Palestinian president says no role for US in peace process
Palestinian president says no role for US in peace process
In an impassionate speech, Abbas said his people will no longer accept the United States as a peace broker but added that they remain committed to international resolutions which have formed the basis of the process.
Abbas was speaking at the gathering of heads of state and top officials from Islamic nations at a summit in Turkey that is expected to forge a unified Muslim world’s stance against Trump’s move.
Abbas said Trump’s decision was a “crime” which came at a time when the Palestinians were engaged with Washington in a new push to reach what he said was anticipated to be the “deal of our times.”
“Instead we got the slap of our times,” Abbas said. “The United States has chosen to lose its qualification as a mediator ... We will no longer accept that it has a role in the political process from now.”
The speech marked a significant shift in Abbas’ approach toward the United States, after years of focusing on courting US goodwill because of Washington’s role as sole mediator in the Israeli-Palestinian conflict.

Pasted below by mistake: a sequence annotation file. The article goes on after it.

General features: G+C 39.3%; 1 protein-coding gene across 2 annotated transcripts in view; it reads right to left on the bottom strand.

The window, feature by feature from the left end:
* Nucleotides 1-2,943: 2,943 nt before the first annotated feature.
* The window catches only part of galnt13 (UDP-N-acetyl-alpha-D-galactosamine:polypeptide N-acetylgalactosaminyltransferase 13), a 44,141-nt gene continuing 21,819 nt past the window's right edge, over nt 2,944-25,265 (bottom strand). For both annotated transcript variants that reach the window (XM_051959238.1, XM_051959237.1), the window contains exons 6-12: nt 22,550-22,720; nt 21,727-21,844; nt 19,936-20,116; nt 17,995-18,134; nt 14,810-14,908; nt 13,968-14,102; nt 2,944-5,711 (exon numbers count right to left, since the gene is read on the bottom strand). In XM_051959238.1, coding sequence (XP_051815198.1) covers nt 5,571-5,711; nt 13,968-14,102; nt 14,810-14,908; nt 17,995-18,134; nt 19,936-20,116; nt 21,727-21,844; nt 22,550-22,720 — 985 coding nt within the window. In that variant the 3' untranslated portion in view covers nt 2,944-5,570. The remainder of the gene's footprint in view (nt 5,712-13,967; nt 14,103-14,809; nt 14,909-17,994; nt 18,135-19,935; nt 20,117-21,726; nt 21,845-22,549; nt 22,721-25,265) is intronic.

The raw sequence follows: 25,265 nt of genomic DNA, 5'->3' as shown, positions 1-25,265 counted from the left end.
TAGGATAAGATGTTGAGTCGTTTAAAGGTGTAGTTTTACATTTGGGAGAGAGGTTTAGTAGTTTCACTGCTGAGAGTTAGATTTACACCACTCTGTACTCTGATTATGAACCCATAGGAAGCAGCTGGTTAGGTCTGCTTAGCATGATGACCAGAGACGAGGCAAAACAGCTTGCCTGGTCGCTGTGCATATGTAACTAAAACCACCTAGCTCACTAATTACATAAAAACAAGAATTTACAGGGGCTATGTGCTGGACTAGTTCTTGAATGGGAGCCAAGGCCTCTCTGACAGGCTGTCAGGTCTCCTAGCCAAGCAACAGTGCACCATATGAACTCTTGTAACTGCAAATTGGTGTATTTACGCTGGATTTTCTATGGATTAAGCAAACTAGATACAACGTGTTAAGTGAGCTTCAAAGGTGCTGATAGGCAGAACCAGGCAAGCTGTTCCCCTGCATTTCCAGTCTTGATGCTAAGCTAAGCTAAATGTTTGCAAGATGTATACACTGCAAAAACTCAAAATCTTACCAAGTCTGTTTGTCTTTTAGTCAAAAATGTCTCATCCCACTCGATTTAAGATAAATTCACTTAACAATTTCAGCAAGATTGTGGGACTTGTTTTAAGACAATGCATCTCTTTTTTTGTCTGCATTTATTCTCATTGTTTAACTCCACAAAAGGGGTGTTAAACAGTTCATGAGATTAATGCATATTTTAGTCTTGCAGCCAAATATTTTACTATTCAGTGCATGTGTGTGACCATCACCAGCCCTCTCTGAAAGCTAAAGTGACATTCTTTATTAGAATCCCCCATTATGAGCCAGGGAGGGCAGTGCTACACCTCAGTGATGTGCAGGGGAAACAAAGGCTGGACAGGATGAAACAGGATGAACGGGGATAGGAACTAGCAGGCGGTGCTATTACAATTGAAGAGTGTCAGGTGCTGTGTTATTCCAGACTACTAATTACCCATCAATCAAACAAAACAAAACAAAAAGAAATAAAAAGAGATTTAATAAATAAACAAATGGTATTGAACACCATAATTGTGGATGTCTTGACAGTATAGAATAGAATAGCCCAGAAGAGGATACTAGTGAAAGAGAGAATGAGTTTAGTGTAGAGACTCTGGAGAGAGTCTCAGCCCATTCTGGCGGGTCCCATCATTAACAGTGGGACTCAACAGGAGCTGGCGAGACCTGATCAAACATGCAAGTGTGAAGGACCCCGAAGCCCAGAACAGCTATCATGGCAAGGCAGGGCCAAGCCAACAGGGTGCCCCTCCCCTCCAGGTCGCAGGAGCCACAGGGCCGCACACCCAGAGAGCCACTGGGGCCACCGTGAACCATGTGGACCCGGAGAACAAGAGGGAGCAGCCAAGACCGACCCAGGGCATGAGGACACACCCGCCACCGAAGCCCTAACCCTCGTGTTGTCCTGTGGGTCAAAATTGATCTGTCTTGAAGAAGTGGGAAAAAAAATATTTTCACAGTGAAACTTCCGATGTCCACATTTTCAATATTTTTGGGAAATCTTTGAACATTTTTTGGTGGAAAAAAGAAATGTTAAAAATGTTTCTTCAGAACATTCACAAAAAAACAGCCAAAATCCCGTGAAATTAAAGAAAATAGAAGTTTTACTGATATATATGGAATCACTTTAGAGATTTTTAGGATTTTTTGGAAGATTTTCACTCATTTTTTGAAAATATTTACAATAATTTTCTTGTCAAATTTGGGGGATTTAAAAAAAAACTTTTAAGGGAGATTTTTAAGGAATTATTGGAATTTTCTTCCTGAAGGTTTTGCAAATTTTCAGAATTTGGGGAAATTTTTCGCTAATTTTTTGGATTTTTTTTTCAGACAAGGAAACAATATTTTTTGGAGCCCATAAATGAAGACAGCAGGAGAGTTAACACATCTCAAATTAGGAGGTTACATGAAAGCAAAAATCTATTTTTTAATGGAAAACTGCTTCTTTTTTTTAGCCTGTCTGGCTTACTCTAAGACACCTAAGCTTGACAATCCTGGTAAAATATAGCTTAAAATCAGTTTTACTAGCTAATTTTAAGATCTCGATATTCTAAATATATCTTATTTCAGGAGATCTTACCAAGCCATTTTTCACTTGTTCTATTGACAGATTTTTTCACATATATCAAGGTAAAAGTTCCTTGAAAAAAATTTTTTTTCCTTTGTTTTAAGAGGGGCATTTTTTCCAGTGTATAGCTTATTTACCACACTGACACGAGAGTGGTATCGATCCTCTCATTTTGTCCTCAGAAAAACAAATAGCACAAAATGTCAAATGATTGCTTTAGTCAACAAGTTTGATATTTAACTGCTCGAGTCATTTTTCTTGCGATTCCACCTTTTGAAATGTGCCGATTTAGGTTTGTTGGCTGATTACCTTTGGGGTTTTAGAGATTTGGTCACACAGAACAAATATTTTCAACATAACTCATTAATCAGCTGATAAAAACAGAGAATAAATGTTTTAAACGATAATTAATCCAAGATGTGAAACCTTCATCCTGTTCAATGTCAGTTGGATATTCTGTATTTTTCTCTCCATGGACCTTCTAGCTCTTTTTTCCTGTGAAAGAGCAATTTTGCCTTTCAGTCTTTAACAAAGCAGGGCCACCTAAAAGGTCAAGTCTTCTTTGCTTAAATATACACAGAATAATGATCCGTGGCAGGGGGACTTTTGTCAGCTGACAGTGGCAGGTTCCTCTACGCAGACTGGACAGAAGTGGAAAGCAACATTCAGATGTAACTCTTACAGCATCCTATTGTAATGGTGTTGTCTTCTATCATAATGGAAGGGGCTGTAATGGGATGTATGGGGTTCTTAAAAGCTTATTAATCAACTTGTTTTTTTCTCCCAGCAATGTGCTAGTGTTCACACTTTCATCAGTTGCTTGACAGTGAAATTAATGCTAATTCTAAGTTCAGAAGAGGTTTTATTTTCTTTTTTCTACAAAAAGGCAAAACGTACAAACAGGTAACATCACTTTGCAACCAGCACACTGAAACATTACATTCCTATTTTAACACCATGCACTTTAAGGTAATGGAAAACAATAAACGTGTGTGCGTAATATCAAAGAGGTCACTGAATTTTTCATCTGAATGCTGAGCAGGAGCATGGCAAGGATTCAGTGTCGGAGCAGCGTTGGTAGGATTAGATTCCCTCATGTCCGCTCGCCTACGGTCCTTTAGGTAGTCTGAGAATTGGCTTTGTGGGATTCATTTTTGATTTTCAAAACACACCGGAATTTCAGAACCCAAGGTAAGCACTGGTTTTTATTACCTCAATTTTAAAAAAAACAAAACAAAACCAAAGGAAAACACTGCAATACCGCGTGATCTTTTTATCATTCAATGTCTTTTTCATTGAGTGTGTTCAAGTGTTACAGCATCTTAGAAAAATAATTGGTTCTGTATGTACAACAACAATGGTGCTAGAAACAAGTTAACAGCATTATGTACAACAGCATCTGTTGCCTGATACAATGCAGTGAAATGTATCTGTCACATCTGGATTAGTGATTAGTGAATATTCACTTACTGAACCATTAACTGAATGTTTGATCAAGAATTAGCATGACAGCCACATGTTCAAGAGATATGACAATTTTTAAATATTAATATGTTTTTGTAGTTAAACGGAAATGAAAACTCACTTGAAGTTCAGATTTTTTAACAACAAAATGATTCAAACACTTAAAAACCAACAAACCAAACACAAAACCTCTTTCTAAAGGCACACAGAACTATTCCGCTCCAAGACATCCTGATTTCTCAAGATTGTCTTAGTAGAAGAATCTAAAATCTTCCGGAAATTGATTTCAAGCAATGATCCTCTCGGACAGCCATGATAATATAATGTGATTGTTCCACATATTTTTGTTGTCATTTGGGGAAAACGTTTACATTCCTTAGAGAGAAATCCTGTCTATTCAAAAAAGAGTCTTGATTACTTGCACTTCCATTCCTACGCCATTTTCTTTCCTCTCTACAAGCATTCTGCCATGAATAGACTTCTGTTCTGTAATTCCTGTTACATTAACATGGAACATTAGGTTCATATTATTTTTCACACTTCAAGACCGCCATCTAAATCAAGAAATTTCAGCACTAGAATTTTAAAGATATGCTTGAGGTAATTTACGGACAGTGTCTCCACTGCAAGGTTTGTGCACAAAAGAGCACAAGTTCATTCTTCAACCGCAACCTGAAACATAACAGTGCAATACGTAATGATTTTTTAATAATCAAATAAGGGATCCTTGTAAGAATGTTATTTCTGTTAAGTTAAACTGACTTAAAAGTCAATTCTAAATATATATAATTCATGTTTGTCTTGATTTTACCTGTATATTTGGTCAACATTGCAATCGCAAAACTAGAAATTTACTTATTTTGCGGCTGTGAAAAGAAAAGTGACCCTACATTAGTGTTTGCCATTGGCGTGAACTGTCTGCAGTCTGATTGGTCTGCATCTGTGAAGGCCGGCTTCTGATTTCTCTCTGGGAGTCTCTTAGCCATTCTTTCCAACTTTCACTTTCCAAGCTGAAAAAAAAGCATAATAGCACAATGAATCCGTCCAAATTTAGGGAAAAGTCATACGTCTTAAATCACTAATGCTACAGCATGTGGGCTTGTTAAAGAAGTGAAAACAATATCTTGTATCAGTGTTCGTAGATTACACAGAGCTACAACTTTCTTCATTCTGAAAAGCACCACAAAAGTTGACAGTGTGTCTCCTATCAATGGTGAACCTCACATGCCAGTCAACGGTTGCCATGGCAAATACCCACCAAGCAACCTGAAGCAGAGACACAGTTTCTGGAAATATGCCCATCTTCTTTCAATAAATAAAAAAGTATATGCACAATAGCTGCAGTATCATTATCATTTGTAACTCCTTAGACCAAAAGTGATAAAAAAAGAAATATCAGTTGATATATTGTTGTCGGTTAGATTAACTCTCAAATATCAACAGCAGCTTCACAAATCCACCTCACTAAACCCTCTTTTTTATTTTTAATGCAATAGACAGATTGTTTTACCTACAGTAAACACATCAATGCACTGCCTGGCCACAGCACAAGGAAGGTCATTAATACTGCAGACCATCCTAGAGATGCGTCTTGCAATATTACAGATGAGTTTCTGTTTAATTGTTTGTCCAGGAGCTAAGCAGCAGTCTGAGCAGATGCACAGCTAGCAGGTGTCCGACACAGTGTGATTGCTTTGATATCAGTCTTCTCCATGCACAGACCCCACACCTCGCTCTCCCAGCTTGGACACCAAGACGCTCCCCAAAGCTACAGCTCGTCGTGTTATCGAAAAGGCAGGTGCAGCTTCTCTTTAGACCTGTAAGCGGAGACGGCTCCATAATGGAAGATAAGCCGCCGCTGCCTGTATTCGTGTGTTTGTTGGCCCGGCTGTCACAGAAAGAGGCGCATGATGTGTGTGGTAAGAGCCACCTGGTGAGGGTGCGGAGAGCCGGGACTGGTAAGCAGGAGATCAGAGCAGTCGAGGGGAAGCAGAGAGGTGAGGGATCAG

Immediately after Trump’s announcement last week, Abbas had said the US effectively disqualified itself as a broker, but Wednesday’s speech was more sharply worded and delivered to a global audience. It was also part of a speech that called on the gathering for specific steps to counter the US decision on Jerusalem.
“We call that the (peace) process in its entirety be transferred to the United Nations,” Abbas said. He also called on countries that believe in the two-state solutions to recognize Palestine as a state, and urged Arab and Muslim nations to financially support east Jerusalem.
In his over-an-hour-long speech, Abbas also urged Muslim nations and countries with relations with Israel to take necessary political and economic measures against Israel “to force it to abide by international consensus” to end its occupation of Palestinian territories, including east Jerusalem.